For all his qualities, Thomas Jefferson was not unique. Every person is born with just as innate a sense of worth and wonder as he had. We lose that sense because of our environments, experiences, and temperaments; but it was once there. And feeling that, we all move through this world of unutterable beauty like awed children in a museum.

We browse the many different ways that a person can interpret life through feeling: the lifegiving sun on our skin, the touch of someone’s hand, the unforgiving coldness of a stone wall, the warmth of a blanket. We marvel over the shapes that reappear throughout our journey: the ubiquitous circle of the sun and the moon and the round bowl of the sky above us, the exquisite spiral of a sunflower or a nautilus shell, the meandering serpentine of a river or of a mountain trail. We file through the halls of antiquity looking at all the elegance and quirkiness that speaks to the taste of those who went before us. We peer through the vast array of codified knowledge and learning that now belongs to the ages; sometimes we are changed by it, sometimes not.

We gaze up at the most poignant and telling artistic portrayals of beauty ever seen, that pierce our hearts so completely with truth, and then fill us with longing for it. We find a cozy corner of the universe to stop and rest for a few precious moments. We are astonished at the vast landscape that is sometimes revealed, and feel the power of its scope. We walk the tilled earth and taste of its fruits, and reflect that we came from dust, and to dust we will return. We toil and work, achieving momentary pleasure from the achievement, and then the dinner is over and the guests have left. We stop and we bend over a flower to enter into the sense of its delicate beauty. We see those less fortunate (is that the right word? should we instead say those less deluded, or those more burdened?) than ourselves, and ponder why it is that they have been allowed to touch so much less than we.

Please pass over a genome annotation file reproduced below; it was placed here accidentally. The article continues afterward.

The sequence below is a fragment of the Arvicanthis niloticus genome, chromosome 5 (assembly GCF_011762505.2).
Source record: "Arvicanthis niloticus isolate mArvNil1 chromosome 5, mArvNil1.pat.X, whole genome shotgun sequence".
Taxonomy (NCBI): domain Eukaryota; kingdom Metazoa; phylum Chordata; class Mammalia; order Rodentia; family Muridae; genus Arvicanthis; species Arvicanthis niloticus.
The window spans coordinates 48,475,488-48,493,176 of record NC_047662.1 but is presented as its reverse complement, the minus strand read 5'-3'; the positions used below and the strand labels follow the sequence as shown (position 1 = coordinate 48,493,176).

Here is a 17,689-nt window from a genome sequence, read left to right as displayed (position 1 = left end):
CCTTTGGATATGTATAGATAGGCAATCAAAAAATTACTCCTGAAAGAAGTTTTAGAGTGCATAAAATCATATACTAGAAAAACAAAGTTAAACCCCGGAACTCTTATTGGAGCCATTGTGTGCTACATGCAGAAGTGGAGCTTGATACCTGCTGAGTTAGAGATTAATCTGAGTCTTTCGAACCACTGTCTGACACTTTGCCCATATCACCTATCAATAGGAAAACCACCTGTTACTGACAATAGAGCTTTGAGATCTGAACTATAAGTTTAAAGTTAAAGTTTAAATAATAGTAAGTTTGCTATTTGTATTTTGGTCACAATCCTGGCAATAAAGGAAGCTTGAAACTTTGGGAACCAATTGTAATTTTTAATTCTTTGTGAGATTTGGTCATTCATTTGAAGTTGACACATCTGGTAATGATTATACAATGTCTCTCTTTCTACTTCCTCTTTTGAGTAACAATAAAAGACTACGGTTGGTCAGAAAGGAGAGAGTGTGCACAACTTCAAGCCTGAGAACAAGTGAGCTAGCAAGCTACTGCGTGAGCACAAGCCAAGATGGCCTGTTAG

And at the end of our journey, we all must pause at the graveyard. The River Jordan opens its silent arms to us, and we are enveloped in that final quietness of death, and the pride of life vanishes away like mist on the hilltop; and we breathe our last. A hope of eternal glory, a soul that awaits the Resurrection, and the legacy we leave – either of love or of vanity – is in the end all that remains.

There was a great curse put on mankind, once in a garden, amid the pursuit of broken beauty and the loss of innocence, betrayal and tears, judgment and exile. In the wake of that terrible pronouncement, You will surely die, there was yet an echo of a mighty hope, from One Who loved us more than His very self:

Whoever loses his life for My sake will find it.

And as we wander east of there, feeling only what our shattered senses can tell us, let us in hopeful faith touch His precious hands and side; and perceiving that dream that is more true than anything we have known in this life, let us never doubt again.


One thought on “Touch

  1. He does baffle a bit. After all, he was a major author of the pre-independence Virginia bill to abolish slavery…one that King George vetoed. That later became one of the grievances against the crown in the Declaration of Independence. Yet, he owned many slaves. I suspect that similarly to us today, there are certain things we abhor, but simply cannot see a way out of. Jefferson would have had to give up Monticello and change careers. This is something he probably couldn’t fathom, and justified a greater good enabled by his slave ownership. I think if we look at the broken human being on all sides of each debate, we will go much further in loving each other.